WASHINGTON, DC, Nov 18 — Texas, the land of ranches, has spawned a new kind of ranch — the maternity ranch. It’s the brainchild of Aubrey Schlackman of the town of Argyle, a little more than 40 miles outside of Dallas. And it is called Blue Haven Ranch, a place for struggling single pregnant mothers who are in need and who want an alternative to abortion.
“I see it as a community where we’d live with these moms and just do life. There are other programs out there in the Dallas-Fort Worth area, and they all have their niche. With ours, we focus on single pregnant mothers who already have children. We’d take them in at any time during their pregnancy and continue helping them up to a year postpartum. We want them to be independent when they are done. We figure, if we are going to do something like this, we want to do it long enough and the right way so that every woman we help has a stronger future.”
It’s been more than a year now since Aubrey had a “vision” of what she says she had to do. During that period of time, she’s made considerable progress in making Blue Haven Ranch a reality.
Now, two months after Texas enacted a controversial law banning the abortion of pregnancies after about six weeks; the Supreme Court has still not acted to overturn what is known as the Texas “heartbeat law” in recognition that the first heartbeats of a fetus usually can be heard in the space of a month and a half. The law is still in place despite extraordinary efforts of pro-abortion forces to have it overturned, but abortion advocates are not about to give up on reinstating their so-called right to terminate pregnancies at will. But, while the ban might increase the need for the service that Blue Bonnet Ranch, pregnant single moms will still need help. And so, Aubrey is not likely to give up. She may not have the brick-and-mortar facilities that she would like to have at her disposal, but she is coping and is already providing hope for the women who need it.
A local newspaper, The Cross Timbers Gazette, profiled Aubrey and her quest not long ago and described what she is doing as “life-changing.” Noting that while she continues to fund the full establishment of her Blue Bonnet facility, she is making every effort to use the resources she already has to help. For example, the paper says that one mother who is getting help from Aubrey and her colleagues “has two children and is expected to need a cesarean section when she delivers her baby. Sadly, she cleans houses for a living and had shared with Aubrey that she didn’t think she could take more than two weeks off from work after having her baby. With help from Blue Haven Ranch, this mother is receiving help with bills and rent to lessen the burden so that she can take the necessary time she needs to be with her children and their new sibling.”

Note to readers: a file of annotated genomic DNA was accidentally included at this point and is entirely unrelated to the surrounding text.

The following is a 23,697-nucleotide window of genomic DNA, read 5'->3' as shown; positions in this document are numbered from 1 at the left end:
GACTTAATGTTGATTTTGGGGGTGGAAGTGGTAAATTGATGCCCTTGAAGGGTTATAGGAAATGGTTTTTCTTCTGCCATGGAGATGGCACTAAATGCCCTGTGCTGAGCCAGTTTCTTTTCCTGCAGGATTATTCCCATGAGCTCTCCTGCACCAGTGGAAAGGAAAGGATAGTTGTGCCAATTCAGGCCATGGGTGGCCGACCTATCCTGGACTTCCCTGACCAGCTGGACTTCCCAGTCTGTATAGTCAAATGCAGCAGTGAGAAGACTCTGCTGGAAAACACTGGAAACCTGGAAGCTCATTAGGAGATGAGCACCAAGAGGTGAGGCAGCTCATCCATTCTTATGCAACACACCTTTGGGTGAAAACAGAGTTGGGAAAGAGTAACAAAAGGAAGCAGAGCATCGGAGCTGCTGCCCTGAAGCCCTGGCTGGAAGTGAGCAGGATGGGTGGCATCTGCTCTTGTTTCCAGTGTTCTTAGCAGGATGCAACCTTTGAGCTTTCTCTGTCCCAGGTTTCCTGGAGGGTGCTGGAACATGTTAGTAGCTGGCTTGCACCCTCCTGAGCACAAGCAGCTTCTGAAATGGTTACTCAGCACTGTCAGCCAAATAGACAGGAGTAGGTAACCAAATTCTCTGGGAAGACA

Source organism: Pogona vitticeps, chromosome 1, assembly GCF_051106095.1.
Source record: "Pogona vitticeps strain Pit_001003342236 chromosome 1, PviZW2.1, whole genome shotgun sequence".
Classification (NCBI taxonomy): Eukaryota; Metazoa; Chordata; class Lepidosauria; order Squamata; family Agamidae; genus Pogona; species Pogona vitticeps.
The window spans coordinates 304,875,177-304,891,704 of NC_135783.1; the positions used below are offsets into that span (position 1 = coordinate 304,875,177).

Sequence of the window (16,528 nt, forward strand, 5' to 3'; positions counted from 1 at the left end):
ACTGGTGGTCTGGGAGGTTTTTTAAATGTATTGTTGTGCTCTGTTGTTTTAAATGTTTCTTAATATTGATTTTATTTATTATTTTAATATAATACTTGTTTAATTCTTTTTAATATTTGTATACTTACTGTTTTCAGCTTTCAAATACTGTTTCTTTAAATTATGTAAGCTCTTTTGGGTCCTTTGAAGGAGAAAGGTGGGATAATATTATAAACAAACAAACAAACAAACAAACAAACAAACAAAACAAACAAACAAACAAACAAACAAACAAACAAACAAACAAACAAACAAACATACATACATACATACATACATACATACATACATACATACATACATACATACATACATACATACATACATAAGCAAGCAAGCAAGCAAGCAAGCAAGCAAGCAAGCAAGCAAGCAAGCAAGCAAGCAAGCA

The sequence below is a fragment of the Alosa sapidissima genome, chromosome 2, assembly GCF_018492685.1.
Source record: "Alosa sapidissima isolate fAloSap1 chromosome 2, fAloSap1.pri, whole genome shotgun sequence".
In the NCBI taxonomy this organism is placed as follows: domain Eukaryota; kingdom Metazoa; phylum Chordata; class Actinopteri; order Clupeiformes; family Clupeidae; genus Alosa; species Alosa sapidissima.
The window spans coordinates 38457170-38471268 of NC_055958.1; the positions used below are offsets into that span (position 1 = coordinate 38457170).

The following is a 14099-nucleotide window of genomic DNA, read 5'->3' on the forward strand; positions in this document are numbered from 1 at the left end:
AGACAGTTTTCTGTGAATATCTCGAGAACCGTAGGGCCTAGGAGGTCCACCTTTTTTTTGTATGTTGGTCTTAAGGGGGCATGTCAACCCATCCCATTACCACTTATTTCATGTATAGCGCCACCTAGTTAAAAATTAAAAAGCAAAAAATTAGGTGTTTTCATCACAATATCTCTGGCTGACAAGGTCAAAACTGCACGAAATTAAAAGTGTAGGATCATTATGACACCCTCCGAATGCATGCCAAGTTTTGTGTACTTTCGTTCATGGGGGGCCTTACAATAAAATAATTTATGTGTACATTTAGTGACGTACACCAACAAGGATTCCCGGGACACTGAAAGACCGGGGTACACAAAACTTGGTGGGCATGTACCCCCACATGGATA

A lengthy special report published earlier this week in the Washington Post went into great detail about what sparked the idea of Blue Bonnet Ranch for Aubrey and the progress that she has made in making her dream come true. The author, reporter Stephanie McCrummen, said that when she came up with the notion of building a maternity ranch, she described her ultimate goal to her husband this way: “It would be a place for struggling pregnant women who decide to have their babies instead of having abortions, a Christian haven where women could live stress-free during their newborn’s first year of life. It would have individual cottages for mothers. ‘Host homes’ for couples who would model healthy marriages. A communal barn for meals. Bible study. The whole plan was clear, and when she told her husband later that night, he said, ‘Yes, this is what we’re supposed to do.'”